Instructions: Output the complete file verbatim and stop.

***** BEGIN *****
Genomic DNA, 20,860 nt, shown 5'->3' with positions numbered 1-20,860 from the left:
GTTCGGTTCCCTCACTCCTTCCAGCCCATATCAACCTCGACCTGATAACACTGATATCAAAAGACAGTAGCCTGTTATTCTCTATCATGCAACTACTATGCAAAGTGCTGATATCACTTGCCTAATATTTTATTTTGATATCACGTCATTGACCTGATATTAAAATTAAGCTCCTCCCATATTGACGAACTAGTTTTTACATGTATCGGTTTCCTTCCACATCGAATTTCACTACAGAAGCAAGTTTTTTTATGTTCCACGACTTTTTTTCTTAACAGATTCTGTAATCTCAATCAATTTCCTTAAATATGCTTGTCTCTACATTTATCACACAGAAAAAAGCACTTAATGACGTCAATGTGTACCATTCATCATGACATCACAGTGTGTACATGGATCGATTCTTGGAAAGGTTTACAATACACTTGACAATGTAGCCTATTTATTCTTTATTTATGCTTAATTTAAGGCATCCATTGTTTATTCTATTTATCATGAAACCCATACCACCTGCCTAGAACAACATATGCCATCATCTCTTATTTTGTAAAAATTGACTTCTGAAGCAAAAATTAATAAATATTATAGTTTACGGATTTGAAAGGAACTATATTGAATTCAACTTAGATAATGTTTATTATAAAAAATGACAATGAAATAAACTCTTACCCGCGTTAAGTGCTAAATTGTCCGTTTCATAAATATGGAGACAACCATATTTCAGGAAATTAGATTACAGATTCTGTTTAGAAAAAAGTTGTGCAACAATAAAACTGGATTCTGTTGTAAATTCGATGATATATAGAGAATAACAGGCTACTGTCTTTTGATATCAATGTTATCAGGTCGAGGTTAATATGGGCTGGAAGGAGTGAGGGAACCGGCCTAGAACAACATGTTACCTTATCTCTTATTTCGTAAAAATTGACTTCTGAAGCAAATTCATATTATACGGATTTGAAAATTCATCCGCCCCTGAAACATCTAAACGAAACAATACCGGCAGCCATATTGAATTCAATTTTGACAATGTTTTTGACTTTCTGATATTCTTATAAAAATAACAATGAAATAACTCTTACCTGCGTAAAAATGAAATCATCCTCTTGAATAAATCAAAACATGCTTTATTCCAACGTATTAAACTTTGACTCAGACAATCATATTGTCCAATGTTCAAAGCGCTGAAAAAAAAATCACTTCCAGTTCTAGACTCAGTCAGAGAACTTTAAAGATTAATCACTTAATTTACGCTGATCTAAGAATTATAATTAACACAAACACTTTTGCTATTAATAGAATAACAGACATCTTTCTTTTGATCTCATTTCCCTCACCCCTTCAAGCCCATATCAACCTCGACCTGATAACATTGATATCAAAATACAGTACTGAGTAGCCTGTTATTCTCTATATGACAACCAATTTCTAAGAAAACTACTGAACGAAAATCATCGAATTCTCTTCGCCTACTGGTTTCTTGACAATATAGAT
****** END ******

Genomic DNA, 20,860 nt, shown 5'->3' with positions numbered 1-20,860 from the left:
GTTCGGTTCCCTCACTCCTTCCAGCCCATATCAACCTCGACCTGATAACACTGATATCAAAAGACAGTAGCCTGTTATTCTCTATCATGCAACTACTATGCAAAGTGCTGATATCACTTGCCTAATATTTTATTTTGATATCACGTCATTGACCTGATATTAAAATTAAGCTCCTCCCATATTGACGAACTAGTTTTTACATGTATCGGTTTCCTTCCACATCGAATTTCACTACAGAAGCAAGTTTTTTTATGTTCCACGACTTTTTTTCTTAACAGATTCTGTAATCTCAATCAATTTCCTTAAATATGCTTGTCTCTACATTTATCACACAGAAAAAAGCACTTAATGACGTCAATGTGTACCATTCATCATGACATCACAGTGTGTACATGGATCGATTCTTGGAAAGGTTTACAATACACTTGACAATGTAGCCTATTTATTCTTTATTTATGCTTAATTTAAGGCATCCATTGTTTATTCTATTTATCATGAAACCCATACCACCTGCCTAGAACAACATATGCCATCATCTCTTATTTTGTAAAAATTGACTTCTGAAGCAAAAATTAATAAATATTATAGTTTACGGATTTGAAAGGAACTATATTGAATTCAACTTAGATAATGTTTATTATAAAAAATGACAATGAAATAAACTCTTACCCGCGTTAAGTGCTAAATTGTCCGTTTCATAAATATGGAGACAACCATATTTCAGGAAATTAGATTACAGATTCTGTTTAGAAAAAAGTTGTGCAACAATAAAACTGGATTCTGTTGTAAATTCGATGATATATAGAGAATAACAGGCTACTGTCTTTTGATATCAATGTTATCAGGTCGAGGTTAATATGGGCTGGAAGGAGTGAGGGAACCGGCCTAGAACAACATGTTACCTTATCTCTTATTTCGTAAAAATTGACTTCTGAAGCAAATTCATATTATACGGATTTGAAAATTCATCCGCCCCTGAAACATCTAAACGAAACAATACCGGCAGCCATATTGAATTCAATTTTGACAATGTTTTTGACTTTCTGATATTCTTATAAAAATAACAATGAAATAACTCTTACCTGCGTAAAAATGAAATCATCCTCTTGAATAAATCAAAACATGCTTTATTCCAACGTATTAAACTTTGACTCAGACAATCATATTGTCCAATGTTCAAAGCGCTGAAAAAAAAATCACTTCCAGTTCTAGACTCAGTCAGAGAACTTTAAAGATTAATCACTTAATTTACGCTGATCTAAGAATTATAATTAACACAAACACTTTTGCTATTAATAGAATAACAGACATCTTTCTTTTGATCTCATTTCCCTCACCCCTTCAAGCCCATATCAACCTCGACCTGATAACATTGATATCAAAATACAGTACTGAGTAGCCTGTTATTCTCTATATGACAACCAATTTCTAAGAAAACTACTGAACGAAAATCATCGAATTCTCTTCGCCTACTGGTTTCTTGACAATATAGAT